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HOT TOPIC: Port editor in chief Dan Crowe was probably not banking on controversy when he organized a joint cocktail with heritage trunk and leather goods firm Moynat during Paris Men’s Fashion Week. The editor said he was surprised by the heated Internet reactions to the magazine’s summer issue, which poked out of a Moynat tote in a display case. With its cover portrait of six editors spearheading a resurgence of print media, the quarterly has drawn fire from U.S. blogs that accuse it of sexism for failing to include any women.
Noting that Anna Wintour had turned down a request to be featured in the issue, Crowe said he simply went with the publications he most enjoys reading.
“I really don’t care who edits those magazines, if they were all black, or all white, or all women, or all men, or rabbits — I just don’t care. I’m aware that — and I was aware — that putting five [sic] white guys on the cover was going to be difficult, but you know, tough s--t. That’s my opinion,” he said.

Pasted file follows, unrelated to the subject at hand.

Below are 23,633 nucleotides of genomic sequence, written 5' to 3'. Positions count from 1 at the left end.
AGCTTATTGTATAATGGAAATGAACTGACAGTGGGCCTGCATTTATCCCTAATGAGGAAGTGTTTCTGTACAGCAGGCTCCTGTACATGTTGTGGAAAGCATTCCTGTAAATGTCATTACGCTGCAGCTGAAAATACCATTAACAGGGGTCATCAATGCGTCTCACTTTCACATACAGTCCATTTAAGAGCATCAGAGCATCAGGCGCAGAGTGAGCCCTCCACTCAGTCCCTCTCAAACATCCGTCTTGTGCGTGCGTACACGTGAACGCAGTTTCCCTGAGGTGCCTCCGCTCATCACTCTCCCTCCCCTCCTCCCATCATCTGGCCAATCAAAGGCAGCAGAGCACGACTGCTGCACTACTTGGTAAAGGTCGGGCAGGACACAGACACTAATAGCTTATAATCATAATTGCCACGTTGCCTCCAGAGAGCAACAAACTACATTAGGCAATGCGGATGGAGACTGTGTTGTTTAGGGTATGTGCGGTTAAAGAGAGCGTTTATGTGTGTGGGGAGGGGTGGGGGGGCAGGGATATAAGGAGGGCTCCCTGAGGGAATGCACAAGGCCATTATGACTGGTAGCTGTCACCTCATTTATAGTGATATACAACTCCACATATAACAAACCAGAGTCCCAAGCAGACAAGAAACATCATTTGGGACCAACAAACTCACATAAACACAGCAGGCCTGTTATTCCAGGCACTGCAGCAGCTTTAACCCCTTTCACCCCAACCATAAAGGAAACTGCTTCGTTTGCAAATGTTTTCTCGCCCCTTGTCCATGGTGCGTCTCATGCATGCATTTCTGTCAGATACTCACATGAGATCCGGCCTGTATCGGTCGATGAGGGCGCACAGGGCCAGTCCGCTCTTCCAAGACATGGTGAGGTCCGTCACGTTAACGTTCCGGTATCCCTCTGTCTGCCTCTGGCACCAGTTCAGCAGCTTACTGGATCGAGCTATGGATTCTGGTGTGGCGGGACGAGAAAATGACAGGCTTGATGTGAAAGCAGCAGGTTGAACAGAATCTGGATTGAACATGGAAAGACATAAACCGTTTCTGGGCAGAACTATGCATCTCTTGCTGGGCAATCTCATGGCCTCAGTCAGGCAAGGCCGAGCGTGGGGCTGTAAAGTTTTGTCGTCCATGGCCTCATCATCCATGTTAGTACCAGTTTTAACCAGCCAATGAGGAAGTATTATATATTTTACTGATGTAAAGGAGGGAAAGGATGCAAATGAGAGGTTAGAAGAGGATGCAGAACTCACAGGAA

Crowe said ironically, the issue only goes on sale next week in the U.S., so the people objecting to it have yet to read it. Still, the furor has raised some interesting issues. “I like particularly what happened afterwards, when it went from the anger at Port to a debate about women’s journalism,” he said.
“I think things like women’s magazines not being in the general sector of certain awards is shocking, and on the other hand, women’s magazines consistently ignore general topics. For example, they might do kind of really great long-form pieces, but they’re always about women. You know, why don’t they do pieces about science or new ways of thinking philosophically about the way we live? It’s always kind of counterpointed by being a woman, so the other argument is that women force their magazines to be niche,” Crowe argued.
Still, the magazine has plenty of fans, including Karl Lagerfeld, who swung by the cocktail gathering at Moynat’s flagship on Rue Saint-Honoré, which also drew Chinese actress Fan Bingbing, jewelry maven Yazbukey and French designer Yvan Mispelaere.
Moynat designer Ramesh Nair said he discovered Port several seasons ago, and was drawn to its mix of simple design and rich content.
“It’s got intellectual stuff, which is put in such an easy way that people can understand it. It’s like the bags we have here: It’s clean. It doesn’t complicate life for you,” he said. “For me, Port is like Wallpaper or National Geographic. They’re the kind of magazines which you pile up over the years.”